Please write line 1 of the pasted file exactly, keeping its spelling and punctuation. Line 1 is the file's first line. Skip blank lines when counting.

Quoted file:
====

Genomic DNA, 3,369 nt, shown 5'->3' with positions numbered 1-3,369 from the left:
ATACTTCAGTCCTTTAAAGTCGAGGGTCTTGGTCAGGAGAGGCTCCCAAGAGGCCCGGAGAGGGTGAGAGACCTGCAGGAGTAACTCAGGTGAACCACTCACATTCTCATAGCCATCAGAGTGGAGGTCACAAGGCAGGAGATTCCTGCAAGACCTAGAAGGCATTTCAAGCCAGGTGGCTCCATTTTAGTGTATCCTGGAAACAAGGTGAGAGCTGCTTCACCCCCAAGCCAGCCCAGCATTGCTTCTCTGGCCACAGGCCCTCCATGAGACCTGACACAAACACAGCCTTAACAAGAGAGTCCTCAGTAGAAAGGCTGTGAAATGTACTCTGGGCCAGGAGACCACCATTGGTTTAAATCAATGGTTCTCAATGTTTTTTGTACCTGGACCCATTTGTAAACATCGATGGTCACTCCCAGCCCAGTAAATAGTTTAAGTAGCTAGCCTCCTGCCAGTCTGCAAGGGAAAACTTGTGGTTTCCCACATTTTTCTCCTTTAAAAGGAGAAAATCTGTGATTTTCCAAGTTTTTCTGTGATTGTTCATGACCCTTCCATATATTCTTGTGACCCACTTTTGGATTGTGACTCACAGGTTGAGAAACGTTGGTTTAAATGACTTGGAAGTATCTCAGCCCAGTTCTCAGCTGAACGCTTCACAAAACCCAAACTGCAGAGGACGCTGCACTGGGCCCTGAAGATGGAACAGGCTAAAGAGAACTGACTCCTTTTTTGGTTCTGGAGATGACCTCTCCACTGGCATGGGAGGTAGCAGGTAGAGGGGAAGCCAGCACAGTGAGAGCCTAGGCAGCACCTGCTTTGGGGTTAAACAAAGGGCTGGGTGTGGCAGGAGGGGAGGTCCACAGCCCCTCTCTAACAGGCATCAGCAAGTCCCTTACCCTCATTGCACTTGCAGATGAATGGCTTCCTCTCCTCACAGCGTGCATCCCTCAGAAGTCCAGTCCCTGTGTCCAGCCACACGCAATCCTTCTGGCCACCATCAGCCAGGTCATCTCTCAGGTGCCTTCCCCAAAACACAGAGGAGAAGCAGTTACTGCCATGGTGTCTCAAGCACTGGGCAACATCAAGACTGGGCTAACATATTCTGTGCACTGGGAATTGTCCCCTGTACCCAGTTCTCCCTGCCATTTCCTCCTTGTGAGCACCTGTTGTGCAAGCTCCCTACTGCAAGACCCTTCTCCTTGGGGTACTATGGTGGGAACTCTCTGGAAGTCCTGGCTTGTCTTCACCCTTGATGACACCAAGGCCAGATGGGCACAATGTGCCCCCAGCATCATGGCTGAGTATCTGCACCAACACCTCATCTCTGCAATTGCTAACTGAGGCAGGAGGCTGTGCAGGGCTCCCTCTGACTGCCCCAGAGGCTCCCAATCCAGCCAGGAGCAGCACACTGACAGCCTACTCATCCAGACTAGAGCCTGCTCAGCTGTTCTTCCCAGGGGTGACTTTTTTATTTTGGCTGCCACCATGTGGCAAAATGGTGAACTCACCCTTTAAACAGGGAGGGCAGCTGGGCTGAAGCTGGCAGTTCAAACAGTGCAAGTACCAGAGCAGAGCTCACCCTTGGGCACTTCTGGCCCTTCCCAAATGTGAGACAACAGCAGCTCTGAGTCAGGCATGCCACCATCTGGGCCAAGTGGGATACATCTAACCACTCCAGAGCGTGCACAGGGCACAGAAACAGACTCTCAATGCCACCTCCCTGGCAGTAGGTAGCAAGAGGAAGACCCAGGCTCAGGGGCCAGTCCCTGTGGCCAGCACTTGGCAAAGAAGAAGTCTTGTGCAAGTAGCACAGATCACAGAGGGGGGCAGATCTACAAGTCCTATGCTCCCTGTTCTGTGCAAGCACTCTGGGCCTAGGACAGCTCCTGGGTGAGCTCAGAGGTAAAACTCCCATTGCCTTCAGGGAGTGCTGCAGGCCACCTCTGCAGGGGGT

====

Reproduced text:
Genomic DNA, 3,369 nt, shown 5'->3' with positions numbered 1-3,369 from the left: